Sunday, November 9, 2008

Rethinking the Afghan pullout date.

Incredible but I guess not in the context of mainstream media commentary. Afghanistan has simply been a military mistake not a violation of international law and a showcase for the Bush doctrine of pre-emptive war and naked aggression against any state that is not fighting the war on terror as the US desires. Now we are supposed to get back in there and help out even after the 2011 withdrawal date. That is we are going to the US imperialists correct their mistake. Of course in the process more Canadian lives will be lost but if it helps stabilise the US imperial misson that is not in vain I guess. What an irony that Harper the right wing ideologue makes more sense than Travers or his so-called liberal buddy Obama in the US. Even Travers recognises that the best the US imperialists can hope for is some sort of negotiated settlement in which the most that is gained is a government that is not openly hostile to the US. That government already sentences people to death for converting from Islam to Christianity and likewise for publishing material regarded as offending against Islam. As well it throws a female parliamentarian out of the legislature for pointing out what is fact, that warlords are in that august establishment who have violated human rights. Three cheers for Canada's sacrifices in helping in the US PNAC project.

Rethinking that Afghan pullout date
Nov 08, 2008 04:30 AM
) James Travers
OTTAWA-An America that now expects Barack Obama to walk on water is about to challenge the ages-old axiom that it's impossible to step into the same river twice. Afghanistan is the designated test site; the experiment is overflowing with implications for Canada.
In making Obama president-elect, U.S. voters made another choice beyond Democrat over Republican, young over old, black over white. They also chose Afghanistan over Iraq.
Obama's military priority is clear even if he is less arbitrary now about pulling troops out of the "bad" Middle East war to commit them to the "good" one in Asia. Iraq, the albatross of George W. Bush's foreign policy, is the past and the future is Afghanistan, once again the centrepiece of the misleadingly labelled War on Terror.
History, it seems, is being rewound. Little more than five years ago, Washington shifted its focus from Afghanistan to Iraq with eerily similar consequences for both countries. Early and easy successes morphed into long, difficult and financially draining struggles, if not outright failures.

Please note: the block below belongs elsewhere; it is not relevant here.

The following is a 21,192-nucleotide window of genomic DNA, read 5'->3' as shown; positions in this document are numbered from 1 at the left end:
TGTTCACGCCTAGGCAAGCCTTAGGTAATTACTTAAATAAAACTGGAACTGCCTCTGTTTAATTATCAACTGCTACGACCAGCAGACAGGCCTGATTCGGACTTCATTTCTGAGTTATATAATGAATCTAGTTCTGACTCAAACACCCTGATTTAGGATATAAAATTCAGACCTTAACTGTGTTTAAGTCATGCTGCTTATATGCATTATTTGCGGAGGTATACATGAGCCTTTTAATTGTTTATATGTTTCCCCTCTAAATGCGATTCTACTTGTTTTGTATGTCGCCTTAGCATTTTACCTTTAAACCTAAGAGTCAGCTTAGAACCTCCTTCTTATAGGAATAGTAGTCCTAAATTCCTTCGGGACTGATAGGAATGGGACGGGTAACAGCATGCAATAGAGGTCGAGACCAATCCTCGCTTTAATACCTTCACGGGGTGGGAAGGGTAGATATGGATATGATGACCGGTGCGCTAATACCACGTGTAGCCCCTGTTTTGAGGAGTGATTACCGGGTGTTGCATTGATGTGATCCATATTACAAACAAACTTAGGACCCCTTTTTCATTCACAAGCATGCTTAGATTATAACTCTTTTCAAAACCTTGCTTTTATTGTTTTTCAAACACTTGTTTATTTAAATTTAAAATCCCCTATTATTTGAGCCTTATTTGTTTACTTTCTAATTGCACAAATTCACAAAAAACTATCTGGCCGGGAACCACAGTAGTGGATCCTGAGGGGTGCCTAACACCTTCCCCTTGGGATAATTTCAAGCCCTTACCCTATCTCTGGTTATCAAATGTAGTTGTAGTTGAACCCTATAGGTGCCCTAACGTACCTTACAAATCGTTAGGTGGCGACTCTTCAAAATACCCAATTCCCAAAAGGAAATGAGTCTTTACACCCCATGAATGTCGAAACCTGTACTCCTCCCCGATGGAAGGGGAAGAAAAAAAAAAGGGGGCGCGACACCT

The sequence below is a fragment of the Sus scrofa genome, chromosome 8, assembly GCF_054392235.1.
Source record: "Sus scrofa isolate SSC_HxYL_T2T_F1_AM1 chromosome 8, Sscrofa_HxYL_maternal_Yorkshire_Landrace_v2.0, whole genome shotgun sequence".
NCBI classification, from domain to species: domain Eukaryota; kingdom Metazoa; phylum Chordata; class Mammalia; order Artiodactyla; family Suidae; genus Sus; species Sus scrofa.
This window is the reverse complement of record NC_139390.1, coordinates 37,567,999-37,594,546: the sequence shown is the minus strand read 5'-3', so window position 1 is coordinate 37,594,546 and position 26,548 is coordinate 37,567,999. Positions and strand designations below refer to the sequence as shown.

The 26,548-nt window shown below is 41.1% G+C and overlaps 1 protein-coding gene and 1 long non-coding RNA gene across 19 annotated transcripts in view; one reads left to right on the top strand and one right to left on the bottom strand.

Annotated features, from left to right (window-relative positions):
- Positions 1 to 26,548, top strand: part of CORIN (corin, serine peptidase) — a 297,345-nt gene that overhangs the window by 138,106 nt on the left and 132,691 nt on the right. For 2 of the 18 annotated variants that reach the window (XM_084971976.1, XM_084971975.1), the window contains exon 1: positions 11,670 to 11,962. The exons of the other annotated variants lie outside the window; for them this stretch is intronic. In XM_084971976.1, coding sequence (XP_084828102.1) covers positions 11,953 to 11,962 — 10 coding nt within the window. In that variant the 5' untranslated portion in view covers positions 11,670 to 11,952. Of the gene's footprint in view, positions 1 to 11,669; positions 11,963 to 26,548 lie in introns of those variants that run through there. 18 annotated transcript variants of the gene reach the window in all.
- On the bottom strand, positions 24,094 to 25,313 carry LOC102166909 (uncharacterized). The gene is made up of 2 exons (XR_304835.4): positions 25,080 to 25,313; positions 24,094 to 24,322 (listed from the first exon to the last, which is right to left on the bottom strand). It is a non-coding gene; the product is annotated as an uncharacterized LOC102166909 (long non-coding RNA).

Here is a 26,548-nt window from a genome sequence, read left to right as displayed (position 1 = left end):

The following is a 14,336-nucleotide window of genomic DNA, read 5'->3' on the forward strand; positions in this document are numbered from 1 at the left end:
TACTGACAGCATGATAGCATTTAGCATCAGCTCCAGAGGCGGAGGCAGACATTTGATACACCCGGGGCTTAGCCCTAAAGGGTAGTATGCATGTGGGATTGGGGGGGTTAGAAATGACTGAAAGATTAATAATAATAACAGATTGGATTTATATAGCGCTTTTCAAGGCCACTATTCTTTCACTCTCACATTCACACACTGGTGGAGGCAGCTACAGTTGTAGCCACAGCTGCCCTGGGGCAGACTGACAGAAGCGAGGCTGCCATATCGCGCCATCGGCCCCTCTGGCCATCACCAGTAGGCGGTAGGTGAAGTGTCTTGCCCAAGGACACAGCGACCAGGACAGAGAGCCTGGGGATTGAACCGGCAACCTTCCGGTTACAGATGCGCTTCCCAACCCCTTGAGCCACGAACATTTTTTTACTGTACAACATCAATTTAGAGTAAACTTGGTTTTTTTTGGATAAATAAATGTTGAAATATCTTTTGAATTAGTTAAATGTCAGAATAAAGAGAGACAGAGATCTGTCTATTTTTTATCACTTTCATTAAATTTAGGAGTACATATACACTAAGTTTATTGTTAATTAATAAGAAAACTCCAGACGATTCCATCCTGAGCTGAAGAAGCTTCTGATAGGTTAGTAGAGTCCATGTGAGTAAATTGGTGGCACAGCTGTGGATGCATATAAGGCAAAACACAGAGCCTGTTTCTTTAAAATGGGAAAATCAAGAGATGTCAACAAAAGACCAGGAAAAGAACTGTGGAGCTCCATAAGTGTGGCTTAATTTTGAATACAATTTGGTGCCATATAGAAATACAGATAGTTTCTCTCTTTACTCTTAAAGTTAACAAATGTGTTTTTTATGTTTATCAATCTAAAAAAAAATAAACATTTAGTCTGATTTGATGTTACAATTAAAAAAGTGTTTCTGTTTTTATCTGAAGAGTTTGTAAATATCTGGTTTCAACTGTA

Afghanistan, which has claimed 98 Canadian lives since 2002 and will suck more than $20 billion from the treasury by the scheduled 2011 withdrawal, suffered from the beginning from too modest an international effort. Instead of securing and then rebuilding the country with overwhelming force, the U.S. and its allies tried to rescue a failed state on the cheap.
Obama is committed to correcting the military mistake. Along with promising to send 12,000 more troops, Obama threatened during the campaign to deny sanctuary to the Taliban and its parasitical ally, Al Qaeda, by striking across the border into Pakistan.
Even if better late than never, a more muscular response, combined, finally, with a coherent, overarching strategy, won't produce the victory that was always more political fantasy than military reality. Afghanistan today is different, not changed. Insurgent attacks are bolder, more sophisticated and deadlier than at any time since 2001 when the Taliban fell. Afghans are weary of endemic government corruption, the absence of security and presence of foreign troops whose operations too frequently kill civilians.
Still, there's hope in the situation's futility. As long as NATO stays, the Taliban can't win. That battleground stalemate is the necessary catalyst for political accommodation, the most effective and often only way to end insurgencies.
Those compromises are never more elusive than when the warring parties are hunkered down on opposite sides of the ideological spectrum, as they are in Afghanistan. But it's equally true that the status quo isn't infinitely sustainable, not for Western democracies notoriously impatient to escape distant conflicts, or even for the Taliban with its home-field advantage.
Sooner or later there will be peace talks. It's that inevitability that makes Obama's attempt to put the U.S. foot back in the same river so important. It's that certainty that makes so wonky the arbitrary, unilateral Canadian decision, announced in the heat of a federal election, to bring the troops home.
No one wants another life or dollar wasted in a lost cause and no one can say this country hasn't shouldered more than its share of the burden. But the blood was spilled and money spent for a purpose. That purpose can best be achieved now by unequivocally signalling the Taliban – and the new U.S. administration – that Canada will stay to reach the imperfect peace that in Afghanistan is all that's possible.
James Travers' column appears Tuesday, Thursday and Saturday.

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